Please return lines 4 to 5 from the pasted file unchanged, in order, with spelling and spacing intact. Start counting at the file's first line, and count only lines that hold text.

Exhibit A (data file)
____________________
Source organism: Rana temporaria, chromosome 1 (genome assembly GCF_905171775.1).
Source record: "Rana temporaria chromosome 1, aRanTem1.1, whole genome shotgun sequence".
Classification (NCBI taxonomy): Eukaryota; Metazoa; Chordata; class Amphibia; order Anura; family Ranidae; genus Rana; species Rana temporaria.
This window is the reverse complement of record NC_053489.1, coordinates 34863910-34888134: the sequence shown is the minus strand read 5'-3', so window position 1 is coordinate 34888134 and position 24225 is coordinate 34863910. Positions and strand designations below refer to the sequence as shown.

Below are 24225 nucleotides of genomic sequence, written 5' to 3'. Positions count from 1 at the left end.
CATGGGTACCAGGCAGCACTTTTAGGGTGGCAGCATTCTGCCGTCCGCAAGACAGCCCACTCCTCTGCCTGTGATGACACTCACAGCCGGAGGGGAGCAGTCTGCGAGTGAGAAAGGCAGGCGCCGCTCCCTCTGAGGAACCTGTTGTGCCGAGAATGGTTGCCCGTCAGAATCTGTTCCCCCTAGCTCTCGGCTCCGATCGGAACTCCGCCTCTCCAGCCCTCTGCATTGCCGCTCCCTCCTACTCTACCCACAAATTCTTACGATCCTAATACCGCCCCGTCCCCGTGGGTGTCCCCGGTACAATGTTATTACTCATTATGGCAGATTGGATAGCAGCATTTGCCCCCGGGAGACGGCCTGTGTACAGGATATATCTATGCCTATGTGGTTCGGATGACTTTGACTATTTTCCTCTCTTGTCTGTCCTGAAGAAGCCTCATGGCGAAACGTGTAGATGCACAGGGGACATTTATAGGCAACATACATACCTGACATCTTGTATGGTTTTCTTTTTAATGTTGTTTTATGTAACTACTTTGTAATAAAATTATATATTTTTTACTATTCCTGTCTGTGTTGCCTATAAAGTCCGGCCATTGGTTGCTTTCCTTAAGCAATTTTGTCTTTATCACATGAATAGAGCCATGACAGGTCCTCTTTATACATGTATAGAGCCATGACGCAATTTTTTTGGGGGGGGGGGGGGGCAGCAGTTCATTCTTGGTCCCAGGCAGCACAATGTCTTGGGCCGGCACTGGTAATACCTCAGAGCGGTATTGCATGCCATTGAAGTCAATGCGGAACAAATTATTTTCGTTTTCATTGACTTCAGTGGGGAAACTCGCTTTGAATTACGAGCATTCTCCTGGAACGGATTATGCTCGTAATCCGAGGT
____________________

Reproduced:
This window is the reverse complement of record NC_053489.1, coordinates 34863910-34888134: the sequence shown is the minus strand read 5'-3', so window position 1 is coordinate 34888134 and position 24225 is coordinate 34863910. Positions and strand designations below refer to the sequence as shown.

Below are 24225 nucleotides of genomic sequence, written 5' to 3'. Positions count from 1 at the left end.